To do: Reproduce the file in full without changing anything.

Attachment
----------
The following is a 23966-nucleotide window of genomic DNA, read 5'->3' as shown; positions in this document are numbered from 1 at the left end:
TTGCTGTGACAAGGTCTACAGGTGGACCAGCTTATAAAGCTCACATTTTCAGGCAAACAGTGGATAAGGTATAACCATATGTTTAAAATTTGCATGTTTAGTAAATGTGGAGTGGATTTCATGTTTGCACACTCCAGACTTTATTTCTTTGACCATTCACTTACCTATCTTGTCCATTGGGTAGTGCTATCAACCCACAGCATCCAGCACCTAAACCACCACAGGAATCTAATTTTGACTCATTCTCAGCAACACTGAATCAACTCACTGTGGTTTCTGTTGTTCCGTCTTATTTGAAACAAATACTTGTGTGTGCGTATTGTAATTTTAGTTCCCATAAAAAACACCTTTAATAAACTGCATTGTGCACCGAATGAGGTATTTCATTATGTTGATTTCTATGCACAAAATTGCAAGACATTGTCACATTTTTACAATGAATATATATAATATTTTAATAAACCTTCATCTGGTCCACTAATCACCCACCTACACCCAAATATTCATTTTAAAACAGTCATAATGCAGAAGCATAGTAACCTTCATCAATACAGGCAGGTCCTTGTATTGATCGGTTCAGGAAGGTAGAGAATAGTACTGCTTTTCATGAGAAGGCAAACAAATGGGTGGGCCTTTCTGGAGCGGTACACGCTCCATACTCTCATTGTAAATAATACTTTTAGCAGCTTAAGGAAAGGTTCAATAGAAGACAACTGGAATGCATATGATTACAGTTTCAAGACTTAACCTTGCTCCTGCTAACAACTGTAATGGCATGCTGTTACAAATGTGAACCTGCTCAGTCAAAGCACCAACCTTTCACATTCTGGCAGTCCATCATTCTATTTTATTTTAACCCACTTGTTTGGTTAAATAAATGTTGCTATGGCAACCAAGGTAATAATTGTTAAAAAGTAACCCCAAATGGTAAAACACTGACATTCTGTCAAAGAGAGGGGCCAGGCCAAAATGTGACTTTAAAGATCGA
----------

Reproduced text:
The following is a 23966-nucleotide window of genomic DNA, read 5'->3' as shown; positions in this document are numbered from 1 at the left end:
TTGCTGTGACAAGGTCTACAGGTGGACCAGCTTATAAAGCTCACATTTTCAGGCAAACAGTGGATAAGGTATAACCATATGTTTAAAATTTGCATGTTTAGTAAATGTGGAGTGGATTTCATGTTTGCACACTCCAGACTTTATTTCTTTGACCATTCACTTACCTATCTTGTCCATTGGGTAGTGCTATCAACCCACAGCATCCAGCACCTAAACCACCACAGGAATCTAATTTTGACTCATTCTCAGCAACACTGAATCAACTCACTGTGGTTTCTGTTGTTCCGTCTTATTTGAAACAAATACTTGTGTGTGCGTATTGTAATTTTAGTTCCCATAAAAAACACCTTTAATAAACTGCATTGTGCACCGAATGAGGTATTTCATTATGTTGATTTCTATGCACAAAATTGCAAGACATTGTCACATTTTTACAATGAATATATATAATATTTTAATAAACCTTCATCTGGTCCACTAATCACCCACCTACACCCAAATATTCATTTTAAAACAGTCATAATGCAGAAGCATAGTAACCTTCATCAATACAGGCAGGTCCTTGTATTGATCGGTTCAGGAAGGTAGAGAATAGTACTGCTTTTCATGAGAAGGCAAACAAATGGGTGGGCCTTTCTGGAGCGGTACACGCTCCATACTCTCATTGTAAATAATACTTTTAGCAGCTTAAGGAAAGGTTCAATAGAAGACAACTGGAATGCATATGATTACAGTTTCAAGACTTAACCTTGCTCCTGCTAACAACTGTAATGGCATGCTGTTACAAATGTGAACCTGCTCAGTCAAAGCACCAACCTTTCACATTCTGGCAGTCCATCATTCTATTTTATTTTAACCCACTTGTTTGGTTAAATAAATGTTGCTATGGCAACCAAGGTAATAATTGTTAAAAAGTAACCCCAAATGGTAAAACACTGACATTCTGTCAAAGAGAGGGGCCAGGCCAAAATGTGACTTTAAAGATCGA